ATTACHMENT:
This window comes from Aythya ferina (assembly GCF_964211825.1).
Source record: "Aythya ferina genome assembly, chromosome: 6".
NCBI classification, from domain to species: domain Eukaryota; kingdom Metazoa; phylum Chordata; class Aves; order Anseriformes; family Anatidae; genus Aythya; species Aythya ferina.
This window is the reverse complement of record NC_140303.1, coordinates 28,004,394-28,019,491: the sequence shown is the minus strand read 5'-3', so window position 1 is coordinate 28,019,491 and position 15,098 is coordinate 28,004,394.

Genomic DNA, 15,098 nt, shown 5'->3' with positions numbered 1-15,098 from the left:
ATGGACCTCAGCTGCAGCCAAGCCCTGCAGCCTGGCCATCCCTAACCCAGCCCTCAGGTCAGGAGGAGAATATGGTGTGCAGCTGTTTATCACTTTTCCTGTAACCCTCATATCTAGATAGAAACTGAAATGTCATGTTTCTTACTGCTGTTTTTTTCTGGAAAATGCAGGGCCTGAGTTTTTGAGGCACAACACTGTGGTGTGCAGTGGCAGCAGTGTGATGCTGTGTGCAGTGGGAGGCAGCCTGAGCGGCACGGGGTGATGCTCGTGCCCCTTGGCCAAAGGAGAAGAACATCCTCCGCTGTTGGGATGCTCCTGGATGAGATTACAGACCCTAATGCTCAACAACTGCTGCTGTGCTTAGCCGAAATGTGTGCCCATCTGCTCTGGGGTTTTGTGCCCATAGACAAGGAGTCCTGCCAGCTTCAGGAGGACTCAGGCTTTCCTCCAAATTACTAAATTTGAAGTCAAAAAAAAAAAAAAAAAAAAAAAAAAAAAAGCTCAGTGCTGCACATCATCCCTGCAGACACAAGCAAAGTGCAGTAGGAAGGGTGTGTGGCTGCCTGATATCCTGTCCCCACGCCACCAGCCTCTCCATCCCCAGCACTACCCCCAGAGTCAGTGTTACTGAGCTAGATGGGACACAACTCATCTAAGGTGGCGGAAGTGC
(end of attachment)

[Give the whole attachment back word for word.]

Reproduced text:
This window comes from Aythya ferina (assembly GCF_964211825.1).
Source record: "Aythya ferina genome assembly, chromosome: 6".
NCBI classification, from domain to species: domain Eukaryota; kingdom Metazoa; phylum Chordata; class Aves; order Anseriformes; family Anatidae; genus Aythya; species Aythya ferina.
This window is the reverse complement of record NC_140303.1, coordinates 28,004,394-28,019,491: the sequence shown is the minus strand read 5'-3', so window position 1 is coordinate 28,019,491 and position 15,098 is coordinate 28,004,394.

Genomic DNA, 15,098 nt, shown 5'->3' with positions numbered 1-15,098 from the left:
ATGGACCTCAGCTGCAGCCAAGCCCTGCAGCCTGGCCATCCCTAACCCAGCCCTCAGGTCAGGAGGAGAATATGGTGTGCAGCTGTTTATCACTTTTCCTGTAACCCTCATATCTAGATAGAAACTGAAATGTCATGTTTCTTACTGCTGTTTTTTTCTGGAAAATGCAGGGCCTGAGTTTTTGAGGCACAACACTGTGGTGTGCAGTGGCAGCAGTGTGATGCTGTGTGCAGTGGGAGGCAGCCTGAGCGGCACGGGGTGATGCTCGTGCCCCTTGGCCAAAGGAGAAGAACATCCTCCGCTGTTGGGATGCTCCTGGATGAGATTACAGACCCTAATGCTCAACAACTGCTGCTGTGCTTAGCCGAAATGTGTGCCCATCTGCTCTGGGGTTTTGTGCCCATAGACAAGGAGTCCTGCCAGCTTCAGGAGGACTCAGGCTTTCCTCCAAATTACTAAATTTGAAGTCAAAAAAAAAAAAAAAAAAAAAAAAAAAAAAGCTCAGTGCTGCACATCATCCCTGCAGACACAAGCAAAGTGCAGTAGGAAGGGTGTGTGGCTGCCTGATATCCTGTCCCCACGCCACCAGCCTCTCCATCCCCAGCACTACCCCCAGAGTCAGTGTTACTGAGCTAGATGGGACACAACTCATCTAAGGTGGCGGAAGTGC